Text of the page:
Predictors of neurologic outcome after surgery for cervical ossification of the posterior longitudinal ligament differ based on myelopathy severity: a multicenter study

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  • 1 Department of Neurosurgery, Yongin Severance Hospital, Yonsei University School of Medicine, Yongin;
  • 2 Department of Neurosurgery, Spine and Spinal Cord Institute, Severance Hospital, Yonsei University College of Medicine, Seoul;
  • 3 Department of Neurosurgery, Bundang Jesaeng Hospital, Seoul;
  • 4 Department of Neurosurgery, Sanggye Paik Hospital, Inje University College of Medicine, Seoul, Korea;
  • 5 Department of Orthopaedic Surgery, Keio University School of Medicine, Tokyo, Japan;
  • 6 Department of Spine Surgery, Beijing Jishuitan Hospital, the 4th Teaching Hospital of Peking University, Beijing;
  • 7 Department of Orthopaedics and Traumatology, LKS Faculty of Medicine, The University of Hong Kong, China;
  • 8 Department of Orthopedic Surgery, Columbia University College of Physicians and Surgeons, New York;
  • 9 Department of Neurological Surgery, Weill Cornell Medical College, Cornell University, New York, New York;
  • 10 Department of Neurosurgery, University of Florida, Gainesville, Florida; and
  • 11 POSTECH Biotech Center, Pohang University of Science and Technology, Pohang, Gyeongbuk, Korea
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OBJECTIVE

The purpose of this retrospective multicenter study was to compare prognostic factors for neurological recovery in patients undergoing surgery for cervical ossification of the posterior longitudinal ligament (OPLL) based on their presenting mild, moderate, or severe myelopathy.

METHODS

The study included 372 consecutive patients with OPLL who underwent surgery for cervical myelopathy between 2006 and 2016 in East Asian countries with a high OPLL prevalence. Baseline and postoperative clinical outcomes were assessed using the Japanese Orthopaedic Association (JOA) myelopathy score and recovery ratio. Radiographic assessment included occupying ratio, cervical range of motion, and sagittal alignment parameters. Patient myelopathy was classified as mild, moderate, or severe based on the preoperative JOA score. Linear and multivariate regression analyses were performed to identify patient and surgical factors associated with neurological recovery stratified by baseline myelopathy severity.

RESULTS

The mean follow-up period was 45.4 months (range 25–140 months). The mean preoperative and postoperative JOA scores and recovery ratios for the total cohort were 11.7 ± 3.0, 14.5 ± 2.7, and 55.2% ± 39.3%, respectively. In patients with mild myelopathy, only age and diabetes correlated with recovery. In patients with moderate to severe myelopathy, older age and preoperative increased signal intensity on T2-weighted imaging were significantly correlated with a lower likelihood of recovery, while female sex and anterior decompression with fusion (ADF) were associated with better recovery.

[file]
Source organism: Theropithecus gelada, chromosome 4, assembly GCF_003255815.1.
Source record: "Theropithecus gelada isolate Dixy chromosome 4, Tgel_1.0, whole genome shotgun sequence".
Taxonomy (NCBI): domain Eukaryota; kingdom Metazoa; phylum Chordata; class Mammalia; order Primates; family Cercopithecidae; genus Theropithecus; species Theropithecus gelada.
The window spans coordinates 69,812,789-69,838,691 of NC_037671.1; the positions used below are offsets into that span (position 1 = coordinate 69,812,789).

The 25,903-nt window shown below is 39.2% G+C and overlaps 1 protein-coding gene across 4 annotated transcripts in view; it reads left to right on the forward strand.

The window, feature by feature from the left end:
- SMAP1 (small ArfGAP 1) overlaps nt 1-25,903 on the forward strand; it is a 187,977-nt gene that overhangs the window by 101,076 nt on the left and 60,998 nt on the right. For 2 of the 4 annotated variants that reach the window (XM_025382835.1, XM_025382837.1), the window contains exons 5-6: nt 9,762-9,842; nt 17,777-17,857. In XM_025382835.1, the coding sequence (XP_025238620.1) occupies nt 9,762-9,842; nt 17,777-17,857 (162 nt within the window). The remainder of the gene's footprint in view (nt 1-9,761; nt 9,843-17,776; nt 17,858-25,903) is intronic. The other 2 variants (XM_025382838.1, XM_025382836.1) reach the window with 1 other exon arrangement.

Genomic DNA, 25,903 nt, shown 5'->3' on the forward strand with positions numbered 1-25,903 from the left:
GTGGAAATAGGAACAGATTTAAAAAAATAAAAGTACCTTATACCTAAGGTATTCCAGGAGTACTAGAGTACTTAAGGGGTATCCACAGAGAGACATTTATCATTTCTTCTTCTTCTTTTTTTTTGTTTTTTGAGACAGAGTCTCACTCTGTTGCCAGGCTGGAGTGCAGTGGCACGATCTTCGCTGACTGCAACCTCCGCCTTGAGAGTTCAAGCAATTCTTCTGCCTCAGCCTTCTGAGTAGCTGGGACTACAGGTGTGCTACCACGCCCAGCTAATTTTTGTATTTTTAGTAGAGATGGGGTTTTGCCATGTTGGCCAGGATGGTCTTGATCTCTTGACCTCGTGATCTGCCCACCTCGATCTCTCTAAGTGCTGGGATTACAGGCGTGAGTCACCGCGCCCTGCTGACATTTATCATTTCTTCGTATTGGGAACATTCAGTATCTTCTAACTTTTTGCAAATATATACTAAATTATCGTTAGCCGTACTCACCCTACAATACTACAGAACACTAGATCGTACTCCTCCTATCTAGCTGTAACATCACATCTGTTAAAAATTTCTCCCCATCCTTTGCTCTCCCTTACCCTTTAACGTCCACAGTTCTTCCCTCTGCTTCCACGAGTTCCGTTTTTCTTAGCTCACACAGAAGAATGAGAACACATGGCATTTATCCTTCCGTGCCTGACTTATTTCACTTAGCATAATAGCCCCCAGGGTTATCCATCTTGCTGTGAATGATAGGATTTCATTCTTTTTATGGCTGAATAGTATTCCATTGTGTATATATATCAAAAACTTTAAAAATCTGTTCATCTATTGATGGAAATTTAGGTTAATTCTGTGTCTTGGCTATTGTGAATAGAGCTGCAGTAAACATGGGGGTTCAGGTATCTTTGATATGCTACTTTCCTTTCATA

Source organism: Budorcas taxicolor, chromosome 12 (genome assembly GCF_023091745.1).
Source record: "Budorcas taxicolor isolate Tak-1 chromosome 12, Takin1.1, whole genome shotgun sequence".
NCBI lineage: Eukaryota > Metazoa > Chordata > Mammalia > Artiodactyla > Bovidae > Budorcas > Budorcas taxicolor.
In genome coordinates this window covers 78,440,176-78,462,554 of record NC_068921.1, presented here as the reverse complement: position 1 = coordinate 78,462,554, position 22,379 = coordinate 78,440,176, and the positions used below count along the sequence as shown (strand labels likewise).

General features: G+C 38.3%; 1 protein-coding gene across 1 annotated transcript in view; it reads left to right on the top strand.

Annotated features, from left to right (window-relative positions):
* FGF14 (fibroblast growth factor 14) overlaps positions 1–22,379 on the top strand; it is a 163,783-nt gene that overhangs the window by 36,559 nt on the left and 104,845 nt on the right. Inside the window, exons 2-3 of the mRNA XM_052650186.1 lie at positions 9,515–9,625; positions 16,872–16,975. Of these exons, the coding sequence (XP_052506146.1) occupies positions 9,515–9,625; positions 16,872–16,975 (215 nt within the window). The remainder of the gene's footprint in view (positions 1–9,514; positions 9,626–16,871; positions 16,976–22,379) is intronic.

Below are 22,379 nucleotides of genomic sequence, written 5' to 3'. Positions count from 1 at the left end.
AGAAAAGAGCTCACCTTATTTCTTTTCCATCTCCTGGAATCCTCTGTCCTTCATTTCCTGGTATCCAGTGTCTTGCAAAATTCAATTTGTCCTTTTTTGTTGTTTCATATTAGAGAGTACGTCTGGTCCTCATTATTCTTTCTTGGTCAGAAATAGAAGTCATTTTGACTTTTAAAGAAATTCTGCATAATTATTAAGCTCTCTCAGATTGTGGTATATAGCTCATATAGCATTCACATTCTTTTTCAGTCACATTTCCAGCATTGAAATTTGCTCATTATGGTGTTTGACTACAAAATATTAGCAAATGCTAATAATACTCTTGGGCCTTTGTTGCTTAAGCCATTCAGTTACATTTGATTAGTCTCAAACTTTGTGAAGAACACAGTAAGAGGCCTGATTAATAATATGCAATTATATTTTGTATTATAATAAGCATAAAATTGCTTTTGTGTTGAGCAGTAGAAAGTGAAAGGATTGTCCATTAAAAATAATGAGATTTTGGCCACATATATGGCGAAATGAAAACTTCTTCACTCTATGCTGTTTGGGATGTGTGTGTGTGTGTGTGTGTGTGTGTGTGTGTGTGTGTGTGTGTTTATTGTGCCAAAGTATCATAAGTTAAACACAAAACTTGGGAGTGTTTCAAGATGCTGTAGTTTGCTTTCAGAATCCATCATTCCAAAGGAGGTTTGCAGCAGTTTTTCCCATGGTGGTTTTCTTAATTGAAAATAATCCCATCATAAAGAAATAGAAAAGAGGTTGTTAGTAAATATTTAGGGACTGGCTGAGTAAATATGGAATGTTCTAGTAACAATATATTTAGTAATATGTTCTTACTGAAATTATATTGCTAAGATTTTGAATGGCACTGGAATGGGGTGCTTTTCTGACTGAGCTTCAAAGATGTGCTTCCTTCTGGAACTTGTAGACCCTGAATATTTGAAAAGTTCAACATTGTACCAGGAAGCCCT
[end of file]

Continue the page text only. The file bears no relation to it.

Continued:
CONCLUSIONS

Various patient and surgical factors are correlated with likelihood of neurological recovery after surgical treatment for cervical OPLL, depending on the severity of presenting myelopathy. Older age, male sex, intramedullary high signal intensity, and posterior decompression are associated with less myelopathy improvement in patients with worse baseline function. Therefore, myelopathy-specific preoperative counseling regarding prognosis for postoperative long-term neurological improvement should include consideration of these individual and surgical factors.

ABBREVIATIONS ACCF = anterior cervical corpectomy fusion; ADF = anterior decompression with fusion; BMI = body mass index; JOA = Japanese Orthopaedic Association; OPLL = ossification of the posterior longitudinal ligament; ROM = range of motion; SI = signal intensity; T2WI = T2-weighted images; VAS-neck = visual analog scale for neck pain.

Supplementary Materials

    • Supplemental Tables and Figures (PDF 1,976 KB)

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Contributor Notes

Correspondence Yoon Ha: Yonsei University College of Medicine, Seoul, Korea. hayoon@yuhs.ac.

INCLUDE WHEN CITING Published online March 12, 2021; DOI: 10.3171/2020.8.SPINE20504.

Disclosures Dr. Cheung reports receiving support from Avalon SpinCare, AO Spine, Medtronic, NuVasive, and OrthoSmart. Dr. Hoh reports receiving a stipend as a member of The Spine Journal editorial board.

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